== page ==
Sunday, 22 April 2012

Sunny Saskatchewan

The skies of Saskatchewan are phenomenal to say the least. The cotton candy clouds you can almost reach out and touch. They are crisp, white and drastically detailed. They coin the phrase "The Land of the Living Skies" an understatement. Saskatchewan is known for it's glorious sunshine as well as the dramatic stormy skies. We were not fortunate to see a storm, but the sun is more than welcome.

St. John's School & Cemetary
St. John's School
Off the beaten path...Dirt roads, gravel, and who knows what. The Jeep will need some tender loving care and a good scrub when we return home. Amidst the Saskatchewan Prairies we came upon this deserted school house from another era.  St. John's School was built in 1924 and sadly closed its doors in 1965.  It was the last of the "one room" schools in the district.  St. John's was the only parochial in the Missouri Synod of the Lutheran Church in Saskatchewan.  In 1942 St. John's became a separate school due to declining enrolment.

We drive down a total of26 kms on a plowed sand road.

The Great Sand Hills
The Great Sand hills.  That they are!  The temperature has warmed dramatically under the clear skies as we tied up our hiking boots for a Great Hike.  Up the first hill as our breath becomes heavy and the wind is blowing tiny grains of sand on our faces.  Dunes, upon dunes of rippled sand.  Grasses the the odd tree weaving through the landscape.  A different kind of beauty.
The Great Sand hills was cared for by John Booth (1926 - 2007)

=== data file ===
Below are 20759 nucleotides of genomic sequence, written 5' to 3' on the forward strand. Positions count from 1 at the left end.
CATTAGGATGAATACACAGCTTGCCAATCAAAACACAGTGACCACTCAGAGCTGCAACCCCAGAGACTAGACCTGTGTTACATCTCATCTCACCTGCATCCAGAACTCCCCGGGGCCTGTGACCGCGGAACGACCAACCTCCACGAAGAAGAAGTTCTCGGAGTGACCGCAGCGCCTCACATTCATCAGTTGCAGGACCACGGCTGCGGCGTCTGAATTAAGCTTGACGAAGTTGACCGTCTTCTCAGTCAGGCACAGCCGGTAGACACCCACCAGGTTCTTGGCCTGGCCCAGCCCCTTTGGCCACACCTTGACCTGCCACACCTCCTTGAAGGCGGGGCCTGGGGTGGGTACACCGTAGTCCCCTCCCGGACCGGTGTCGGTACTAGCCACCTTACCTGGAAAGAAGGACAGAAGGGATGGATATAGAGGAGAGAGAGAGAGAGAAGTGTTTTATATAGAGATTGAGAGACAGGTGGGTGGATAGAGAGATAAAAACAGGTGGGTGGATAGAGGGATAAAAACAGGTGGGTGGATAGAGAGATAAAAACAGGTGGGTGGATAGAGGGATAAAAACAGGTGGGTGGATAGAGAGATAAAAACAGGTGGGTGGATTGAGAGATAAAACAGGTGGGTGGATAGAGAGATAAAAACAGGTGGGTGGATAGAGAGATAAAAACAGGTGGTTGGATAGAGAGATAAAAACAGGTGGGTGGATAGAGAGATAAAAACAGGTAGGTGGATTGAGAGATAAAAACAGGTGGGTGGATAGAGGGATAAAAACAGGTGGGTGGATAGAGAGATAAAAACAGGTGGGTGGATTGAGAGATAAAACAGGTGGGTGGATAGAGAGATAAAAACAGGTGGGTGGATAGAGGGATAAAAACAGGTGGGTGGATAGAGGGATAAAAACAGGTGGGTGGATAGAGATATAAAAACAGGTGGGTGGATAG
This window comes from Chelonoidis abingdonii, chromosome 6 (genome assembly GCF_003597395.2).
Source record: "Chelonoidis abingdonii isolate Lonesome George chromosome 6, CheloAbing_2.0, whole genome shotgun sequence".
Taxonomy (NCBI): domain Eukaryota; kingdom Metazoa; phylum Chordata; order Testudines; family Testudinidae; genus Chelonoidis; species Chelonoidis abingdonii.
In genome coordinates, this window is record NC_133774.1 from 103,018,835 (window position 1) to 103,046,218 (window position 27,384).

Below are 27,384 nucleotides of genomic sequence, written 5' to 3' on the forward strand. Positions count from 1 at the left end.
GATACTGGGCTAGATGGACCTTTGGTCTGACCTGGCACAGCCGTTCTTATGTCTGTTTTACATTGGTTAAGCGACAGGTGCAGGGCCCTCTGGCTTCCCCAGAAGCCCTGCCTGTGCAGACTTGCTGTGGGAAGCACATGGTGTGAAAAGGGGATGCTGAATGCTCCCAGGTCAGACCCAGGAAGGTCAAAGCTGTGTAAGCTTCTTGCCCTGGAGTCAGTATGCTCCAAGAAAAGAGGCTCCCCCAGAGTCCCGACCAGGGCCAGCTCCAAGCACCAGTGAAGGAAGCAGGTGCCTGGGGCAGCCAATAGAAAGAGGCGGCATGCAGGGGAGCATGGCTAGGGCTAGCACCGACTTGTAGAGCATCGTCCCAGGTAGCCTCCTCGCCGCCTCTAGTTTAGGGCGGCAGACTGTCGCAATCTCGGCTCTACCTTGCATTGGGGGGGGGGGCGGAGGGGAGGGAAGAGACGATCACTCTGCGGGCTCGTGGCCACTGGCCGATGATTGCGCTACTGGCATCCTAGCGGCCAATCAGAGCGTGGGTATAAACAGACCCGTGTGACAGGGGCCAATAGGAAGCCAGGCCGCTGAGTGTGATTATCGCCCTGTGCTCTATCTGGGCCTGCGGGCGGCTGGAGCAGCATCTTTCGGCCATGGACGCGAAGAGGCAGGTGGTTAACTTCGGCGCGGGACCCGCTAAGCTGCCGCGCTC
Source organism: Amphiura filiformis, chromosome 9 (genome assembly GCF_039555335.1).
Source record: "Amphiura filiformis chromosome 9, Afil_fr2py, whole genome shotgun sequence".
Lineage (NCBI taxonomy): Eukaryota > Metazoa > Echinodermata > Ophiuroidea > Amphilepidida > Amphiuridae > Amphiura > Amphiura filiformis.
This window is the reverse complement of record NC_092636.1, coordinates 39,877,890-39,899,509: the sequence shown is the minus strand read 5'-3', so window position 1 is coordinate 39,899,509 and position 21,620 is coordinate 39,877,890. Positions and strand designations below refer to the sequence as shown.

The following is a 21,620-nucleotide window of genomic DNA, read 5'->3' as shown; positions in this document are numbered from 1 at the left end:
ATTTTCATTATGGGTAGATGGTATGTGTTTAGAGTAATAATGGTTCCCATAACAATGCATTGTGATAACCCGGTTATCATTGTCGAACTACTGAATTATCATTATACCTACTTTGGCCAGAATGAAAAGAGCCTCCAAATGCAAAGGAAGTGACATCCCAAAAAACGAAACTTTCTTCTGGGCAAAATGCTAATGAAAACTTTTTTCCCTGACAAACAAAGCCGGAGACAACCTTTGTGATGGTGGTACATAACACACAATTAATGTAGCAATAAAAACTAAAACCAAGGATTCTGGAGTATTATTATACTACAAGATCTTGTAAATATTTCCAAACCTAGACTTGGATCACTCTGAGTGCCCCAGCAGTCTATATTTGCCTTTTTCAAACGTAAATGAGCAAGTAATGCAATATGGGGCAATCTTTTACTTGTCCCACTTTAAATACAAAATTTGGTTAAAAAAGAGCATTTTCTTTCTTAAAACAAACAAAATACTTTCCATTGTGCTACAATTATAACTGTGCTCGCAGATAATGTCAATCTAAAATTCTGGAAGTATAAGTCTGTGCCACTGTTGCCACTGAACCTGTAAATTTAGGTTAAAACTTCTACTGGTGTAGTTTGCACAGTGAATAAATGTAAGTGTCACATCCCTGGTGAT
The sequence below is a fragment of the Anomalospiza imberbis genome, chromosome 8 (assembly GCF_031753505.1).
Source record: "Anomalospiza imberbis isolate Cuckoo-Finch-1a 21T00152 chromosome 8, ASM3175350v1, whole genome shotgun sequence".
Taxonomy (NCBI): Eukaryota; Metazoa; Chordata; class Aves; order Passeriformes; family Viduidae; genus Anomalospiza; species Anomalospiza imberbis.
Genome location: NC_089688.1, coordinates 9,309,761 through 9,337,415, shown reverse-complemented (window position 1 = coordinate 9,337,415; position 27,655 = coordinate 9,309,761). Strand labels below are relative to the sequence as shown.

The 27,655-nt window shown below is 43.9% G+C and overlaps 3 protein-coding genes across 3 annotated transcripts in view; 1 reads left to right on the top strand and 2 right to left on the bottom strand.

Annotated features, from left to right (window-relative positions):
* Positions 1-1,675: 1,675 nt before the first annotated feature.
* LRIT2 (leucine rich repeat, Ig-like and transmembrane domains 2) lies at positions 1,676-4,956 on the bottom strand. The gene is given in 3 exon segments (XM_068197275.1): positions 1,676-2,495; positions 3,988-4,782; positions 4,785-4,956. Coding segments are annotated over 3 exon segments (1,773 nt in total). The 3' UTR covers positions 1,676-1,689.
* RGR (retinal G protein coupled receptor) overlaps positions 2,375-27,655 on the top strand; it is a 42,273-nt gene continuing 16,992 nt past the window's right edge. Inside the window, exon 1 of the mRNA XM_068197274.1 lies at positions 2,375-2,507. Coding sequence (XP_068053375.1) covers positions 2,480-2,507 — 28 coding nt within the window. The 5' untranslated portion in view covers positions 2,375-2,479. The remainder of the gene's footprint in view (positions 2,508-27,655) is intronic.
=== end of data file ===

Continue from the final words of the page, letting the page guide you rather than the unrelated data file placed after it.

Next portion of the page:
""John was caretaker of the Sand hills Stockman's Association from 1950 - 2001.  He was a rancher and lived in this area all his live.
57 years of boots!

John was 81 years old and rode saddle horse at every round up for the last 57 years.  He believed in the preservation of this natural habitat.  He understood the fragility of these great hills.."No one should judge another person until you've walked in his boots...that's the start of a great day"
John lived his life to the fullest.  He build an archway of his boots, a cowboy's way to show his appreciation and love for life""  written by Gordon Booth.
After our hike we again, drive down plowed sand weaving through cattle, and rolling hills towards a paved highway. 
Salt hills of Chaplin

We arrive at Chaplin, a salt mining town.  Lakes are beginning to appear.  Lakes with a salt base and snow like mounds cresting the water.  This is salt.  Chaplin is home of "Salt of the Earth" 

We carry on through Moose Jaw, where we stopped for a refreshing cup of java and chocolate chai and finally arrive very tired in Regina, where we spent the night of restful sleep.

It's on the road again. We're not sure where we will end up or how far we will drive today.

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